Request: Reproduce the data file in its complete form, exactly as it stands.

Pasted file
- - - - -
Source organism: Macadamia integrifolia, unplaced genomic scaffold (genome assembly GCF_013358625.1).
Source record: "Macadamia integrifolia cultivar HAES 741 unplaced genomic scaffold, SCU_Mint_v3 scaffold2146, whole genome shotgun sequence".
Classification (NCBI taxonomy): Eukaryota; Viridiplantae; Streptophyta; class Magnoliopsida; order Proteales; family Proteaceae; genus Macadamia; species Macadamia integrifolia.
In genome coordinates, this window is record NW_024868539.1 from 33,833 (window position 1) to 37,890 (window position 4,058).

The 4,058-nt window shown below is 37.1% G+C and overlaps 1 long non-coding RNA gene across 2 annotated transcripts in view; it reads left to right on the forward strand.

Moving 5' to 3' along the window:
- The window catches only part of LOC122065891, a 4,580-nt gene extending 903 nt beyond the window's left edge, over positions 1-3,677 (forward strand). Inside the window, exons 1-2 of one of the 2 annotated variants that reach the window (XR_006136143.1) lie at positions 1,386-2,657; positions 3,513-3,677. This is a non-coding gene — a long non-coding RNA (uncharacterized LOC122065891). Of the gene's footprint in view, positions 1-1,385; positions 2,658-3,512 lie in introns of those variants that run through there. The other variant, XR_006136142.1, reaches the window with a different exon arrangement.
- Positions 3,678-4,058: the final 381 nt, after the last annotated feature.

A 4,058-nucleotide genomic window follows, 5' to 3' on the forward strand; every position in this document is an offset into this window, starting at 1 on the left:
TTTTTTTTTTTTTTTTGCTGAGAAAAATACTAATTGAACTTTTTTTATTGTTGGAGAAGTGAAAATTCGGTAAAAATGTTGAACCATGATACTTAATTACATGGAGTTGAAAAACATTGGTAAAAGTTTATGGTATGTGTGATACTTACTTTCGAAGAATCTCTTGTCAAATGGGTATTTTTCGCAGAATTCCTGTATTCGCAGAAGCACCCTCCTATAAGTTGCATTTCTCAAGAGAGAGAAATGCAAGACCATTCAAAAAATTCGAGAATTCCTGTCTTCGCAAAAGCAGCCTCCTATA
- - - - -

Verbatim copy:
Source organism: Macadamia integrifolia, unplaced genomic scaffold (genome assembly GCF_013358625.1).
Source record: "Macadamia integrifolia cultivar HAES 741 unplaced genomic scaffold, SCU_Mint_v3 scaffold2146, whole genome shotgun sequence".
Classification (NCBI taxonomy): Eukaryota; Viridiplantae; Streptophyta; class Magnoliopsida; order Proteales; family Proteaceae; genus Macadamia; species Macadamia integrifolia.
In genome coordinates, this window is record NW_024868539.1 from 33,833 (window position 1) to 37,890 (window position 4,058).

The 4,058-nt window shown below is 37.1% G+C and overlaps 1 long non-coding RNA gene across 2 annotated transcripts in view; it reads left to right on the forward strand.

Moving 5' to 3' along the window:
- The window catches only part of LOC122065891, a 4,580-nt gene extending 903 nt beyond the window's left edge, over positions 1-3,677 (forward strand). Inside the window, exons 1-2 of one of the 2 annotated variants that reach the window (XR_006136143.1) lie at positions 1,386-2,657; positions 3,513-3,677. This is a non-coding gene — a long non-coding RNA (uncharacterized LOC122065891). Of the gene's footprint in view, positions 1-1,385; positions 2,658-3,512 lie in introns of those variants that run through there. The other variant, XR_006136142.1, reaches the window with a different exon arrangement.
- Positions 3,678-4,058: the final 381 nt, after the last annotated feature.

A 4,058-nucleotide genomic window follows, 5' to 3' on the forward strand; every position in this document is an offset into this window, starting at 1 on the left:
TTTTTTTTTTTTTTTTGCTGAGAAAAATACTAATTGAACTTTTTTTATTGTTGGAGAAGTGAAAATTCGGTAAAAATGTTGAACCATGATACTTAATTACATGGAGTTGAAAAACATTGGTAAAAGTTTATGGTATGTGTGATACTTACTTTCGAAGAATCTCTTGTCAAATGGGTATTTTTCGCAGAATTCCTGTATTCGCAGAAGCACCCTCCTATAAGTTGCATTTCTCAAGAGAGAGAAATGCAAGACCATTCAAAAAATTCGAGAATTCCTGTCTTCGCAAAAGCAGCCTCCTATA